DENVER -- Left-handed pitcher Greg Smith lived 2009 as the Rockies' forgotten man in the deal that sent outfield star Matt Holliday to the Athletics.

Huston Street became the Rockies' closer. Carlos Gonzalez provided a lift to the Rockies' outfield late in the season. As for Smith, who threw 190 1/3 innings for the Athletics as a rookie in 2008, "I went through the year and every time I looked up, I saw those two letters -- 'DL' -- beside my name. It was very tough."

Two bouts with illness during Spring Training cost Smith preparation time, and in overworking to return led to shoulder inflammation, then back spasms. His 2009 amounted to 49 1/3 innings in the Minors.

But that's beginning to change. On Wednesday, Smith and several other Rockies Major and Minor Leaguers who are or have been dealing with injuries began a medical minicamp at Coors Field. But Smith, who is already into his normal offseason program, could be throwing bullpen sessions by the end of the 10-day session and should be ready when Spring Training opens next month in Tucson, Ariz.

"I almost forgot how it feels to be healthy," Smith said. "Every day last year, I'd go to the field and wonder, 'How am I going to feel today? What's going to hurt today? What's going to flare up next?' I was always fighting something. But now I feel good."

Smith, 26, never had a problem with availability before last season.

The D-backs' sixth-round pick out of LSU in the 2005 Draft, Smith was regarded highly enough that the Athletics grabbed him when they dealt Dan Haren to Arizona before the 2008 season. With the A's, Smith made 32 starts and went 7-16 with a 4.16 ERA. The record had more to do with a lack of run support -- 2.88 per nine innings, the lowest for a Major League pitcher over the past 11 seasons.

After the '08 campaign, Smith underwent surgery to remove "loose bodies" from his throwing elbow, but the Rockies traded for him with confidence he would be healthy enough to compete for a spot in the rotation.

But a stomach bug and shoulder inflammation derailed those hopes.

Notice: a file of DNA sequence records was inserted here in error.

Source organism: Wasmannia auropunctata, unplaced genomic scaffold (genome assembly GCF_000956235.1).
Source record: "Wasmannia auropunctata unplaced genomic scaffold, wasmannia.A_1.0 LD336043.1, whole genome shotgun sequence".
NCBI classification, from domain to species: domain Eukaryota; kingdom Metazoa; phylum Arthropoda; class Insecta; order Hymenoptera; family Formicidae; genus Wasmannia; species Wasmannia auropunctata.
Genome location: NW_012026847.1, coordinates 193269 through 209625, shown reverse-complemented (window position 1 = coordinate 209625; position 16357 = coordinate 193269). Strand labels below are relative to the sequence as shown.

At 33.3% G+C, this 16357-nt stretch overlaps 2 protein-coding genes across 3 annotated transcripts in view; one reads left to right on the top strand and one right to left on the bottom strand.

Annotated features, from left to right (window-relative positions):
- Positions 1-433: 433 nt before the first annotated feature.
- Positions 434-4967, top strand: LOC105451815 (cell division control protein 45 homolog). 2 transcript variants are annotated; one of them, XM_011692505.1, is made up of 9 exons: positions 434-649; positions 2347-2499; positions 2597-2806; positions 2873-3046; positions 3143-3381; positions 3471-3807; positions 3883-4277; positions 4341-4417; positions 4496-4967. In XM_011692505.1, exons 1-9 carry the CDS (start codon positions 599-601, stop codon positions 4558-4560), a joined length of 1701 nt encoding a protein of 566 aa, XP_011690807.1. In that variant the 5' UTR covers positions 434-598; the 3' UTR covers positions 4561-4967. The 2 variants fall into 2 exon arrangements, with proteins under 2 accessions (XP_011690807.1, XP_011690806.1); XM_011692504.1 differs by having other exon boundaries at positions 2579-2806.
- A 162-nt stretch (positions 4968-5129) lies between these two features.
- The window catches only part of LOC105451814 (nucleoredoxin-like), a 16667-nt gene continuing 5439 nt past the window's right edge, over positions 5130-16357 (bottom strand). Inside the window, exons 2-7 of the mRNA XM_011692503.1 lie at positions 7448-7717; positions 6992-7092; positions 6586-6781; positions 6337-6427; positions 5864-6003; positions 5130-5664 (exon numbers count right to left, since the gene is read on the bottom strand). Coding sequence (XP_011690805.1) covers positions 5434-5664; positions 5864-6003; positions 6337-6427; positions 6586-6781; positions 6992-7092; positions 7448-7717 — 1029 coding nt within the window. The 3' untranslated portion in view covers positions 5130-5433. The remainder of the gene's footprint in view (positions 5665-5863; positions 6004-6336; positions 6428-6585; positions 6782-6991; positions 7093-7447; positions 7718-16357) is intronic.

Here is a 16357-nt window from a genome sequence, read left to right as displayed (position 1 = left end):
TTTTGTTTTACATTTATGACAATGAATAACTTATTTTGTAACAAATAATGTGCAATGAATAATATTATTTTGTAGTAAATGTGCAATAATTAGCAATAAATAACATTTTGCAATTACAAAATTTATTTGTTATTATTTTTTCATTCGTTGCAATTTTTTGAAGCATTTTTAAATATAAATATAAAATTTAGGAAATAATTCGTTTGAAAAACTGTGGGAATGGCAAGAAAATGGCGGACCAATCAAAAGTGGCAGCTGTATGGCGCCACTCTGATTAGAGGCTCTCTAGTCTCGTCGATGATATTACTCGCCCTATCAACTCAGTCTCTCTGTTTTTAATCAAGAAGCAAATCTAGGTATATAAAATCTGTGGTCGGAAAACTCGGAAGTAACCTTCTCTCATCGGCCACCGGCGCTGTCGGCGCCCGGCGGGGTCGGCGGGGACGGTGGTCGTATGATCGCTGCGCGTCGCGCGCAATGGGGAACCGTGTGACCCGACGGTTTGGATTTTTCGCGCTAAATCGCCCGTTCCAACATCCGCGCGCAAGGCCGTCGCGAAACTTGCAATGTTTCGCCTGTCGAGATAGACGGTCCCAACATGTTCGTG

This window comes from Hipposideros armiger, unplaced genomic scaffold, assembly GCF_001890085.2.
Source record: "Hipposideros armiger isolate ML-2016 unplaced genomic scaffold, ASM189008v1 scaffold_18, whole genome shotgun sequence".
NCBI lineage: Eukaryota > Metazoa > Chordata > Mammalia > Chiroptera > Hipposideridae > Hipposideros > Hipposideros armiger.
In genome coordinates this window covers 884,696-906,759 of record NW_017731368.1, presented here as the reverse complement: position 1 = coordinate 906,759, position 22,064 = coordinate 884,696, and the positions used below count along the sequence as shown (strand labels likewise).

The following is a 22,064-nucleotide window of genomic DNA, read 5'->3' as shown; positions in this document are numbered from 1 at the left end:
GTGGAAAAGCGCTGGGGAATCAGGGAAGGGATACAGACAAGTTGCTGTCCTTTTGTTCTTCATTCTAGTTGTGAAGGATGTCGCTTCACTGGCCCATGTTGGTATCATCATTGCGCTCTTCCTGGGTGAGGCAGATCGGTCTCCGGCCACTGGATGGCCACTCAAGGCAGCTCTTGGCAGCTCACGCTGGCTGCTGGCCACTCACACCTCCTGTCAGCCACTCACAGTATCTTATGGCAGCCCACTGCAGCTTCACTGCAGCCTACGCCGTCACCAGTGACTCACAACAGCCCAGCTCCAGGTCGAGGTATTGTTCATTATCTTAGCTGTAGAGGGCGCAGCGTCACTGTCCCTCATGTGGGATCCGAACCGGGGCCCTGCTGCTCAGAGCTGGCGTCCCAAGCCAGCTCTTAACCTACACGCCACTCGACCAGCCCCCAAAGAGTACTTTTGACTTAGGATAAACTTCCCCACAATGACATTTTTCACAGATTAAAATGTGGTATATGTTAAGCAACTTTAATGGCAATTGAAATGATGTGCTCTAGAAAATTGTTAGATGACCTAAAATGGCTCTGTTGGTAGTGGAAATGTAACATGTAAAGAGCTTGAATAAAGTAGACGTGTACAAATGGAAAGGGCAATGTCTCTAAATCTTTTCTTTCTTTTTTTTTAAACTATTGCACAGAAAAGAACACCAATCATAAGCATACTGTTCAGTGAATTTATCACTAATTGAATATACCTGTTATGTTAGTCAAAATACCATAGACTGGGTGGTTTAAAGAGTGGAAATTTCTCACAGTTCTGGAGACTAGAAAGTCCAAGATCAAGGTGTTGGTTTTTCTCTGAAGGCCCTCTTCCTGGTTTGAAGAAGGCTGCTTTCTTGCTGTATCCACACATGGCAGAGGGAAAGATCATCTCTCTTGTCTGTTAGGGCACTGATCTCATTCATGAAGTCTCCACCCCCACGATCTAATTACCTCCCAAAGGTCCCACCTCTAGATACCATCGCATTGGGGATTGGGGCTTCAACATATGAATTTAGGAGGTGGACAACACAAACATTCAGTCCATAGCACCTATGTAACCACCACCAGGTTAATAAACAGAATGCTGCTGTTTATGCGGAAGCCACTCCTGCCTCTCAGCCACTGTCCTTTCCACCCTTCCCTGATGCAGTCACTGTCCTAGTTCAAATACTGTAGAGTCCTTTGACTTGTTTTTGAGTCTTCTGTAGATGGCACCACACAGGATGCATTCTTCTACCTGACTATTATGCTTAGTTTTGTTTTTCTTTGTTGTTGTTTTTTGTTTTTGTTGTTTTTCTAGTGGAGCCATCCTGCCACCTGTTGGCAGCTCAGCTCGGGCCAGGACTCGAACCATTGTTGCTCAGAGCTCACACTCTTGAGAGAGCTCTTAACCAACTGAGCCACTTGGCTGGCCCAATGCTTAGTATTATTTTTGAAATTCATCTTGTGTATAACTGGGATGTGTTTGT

"It felt like a waste," Smith said. "I sat down with [assistant general manager] Bill Geivett one day and told him how frustrating it was. It was killing me. In the end, it turned out to be invaluable information."

But it's not always easy for Smith to chalk up 2009 as one big lesson.

"I don't know if I've let go of that disappointed feeling," Smith said. "I guess I have to. But before last year, I've prided myself on being able to go out there every fifth day. I guess it's a good thing that last year is fresh in my memory because I don't want it to repeat itself. I don't like that feeling where I have to sit on the bench and watch the game.

"But when I started my offseason workouts, I began to say, 'OK, 2009 is behind me. It's on to 2010.'"

The medical minicamp is a good way for Smith to tear 2009 off his calendar.

"Last year was very tough for him, but we're optimistic," said Rockies player development director Marc Gustafson, who watched Smith go through rehab but not finish his comeback last season. "Right now, he probably has more strength than he normally would at this time."

A year later than he wanted, Smith must show where he fits in the Rockies' pitching plan.

Right-hander Jason Marquis has signed with the Nationals after winning 16 games last season, but the other four starters -- Ubaldo Jimenez, Aaron Cook, Jorge De La Rosa and Jason Hammel -- return. Lefty Jeff Francis, who won 17 games in 2007 but pitched through pain in 2008 and missed last season because of shoulder surgery, is expected back healthy.

But Smith will be trying to break into the rotation, or at least earn a spot in relief. Rockies manager Jim Tracy is intrigued by Smith's potential.

"We're going to find out just as much about him probably in Spring Training as we are Jeff Francis," Tracy said. "You can't ignore the fact that he had an injury-plagued 2009, but he pitched 190-plus innings for an American League club back in 2008 and did a very, very nice job."

Wherever Smith fits, he'll face a major question.

With the Athletics, opponents hit into .56 ground-ball outs for every fly-ball out. This has stat analysts giving Smith a description that sounds like a reality show:

Extreme Fly-ball Pitcher.

Can Greg Smith find happiness letting hitters lift the ball at Coors Field? Couple his fly-ball tendencies with more than four walks per nine innings and a low strikeout rate, and there is cause for concern.

However, when the Rockies scouted Smith, they noted that when his location was correct, the fly balls were not solid drives to the outfield but often weak popups that are no threat to leave any park, even one at mile-high altitude. But even before the trade, Smith was working on forcing more grounders.

"Toward the end of 2008, I knew what the stats were and I started working with Curt Young, my pitching coach in Oakland, working on ways to get more sink and throwing downhill more," Smith said. "It'll be nice to get more ground balls.

"So, I'm working on it. I'm a fly-ball pitcher who is trying to adapt. I'm going to try to get more ground balls, but fly-ball outs are still outs."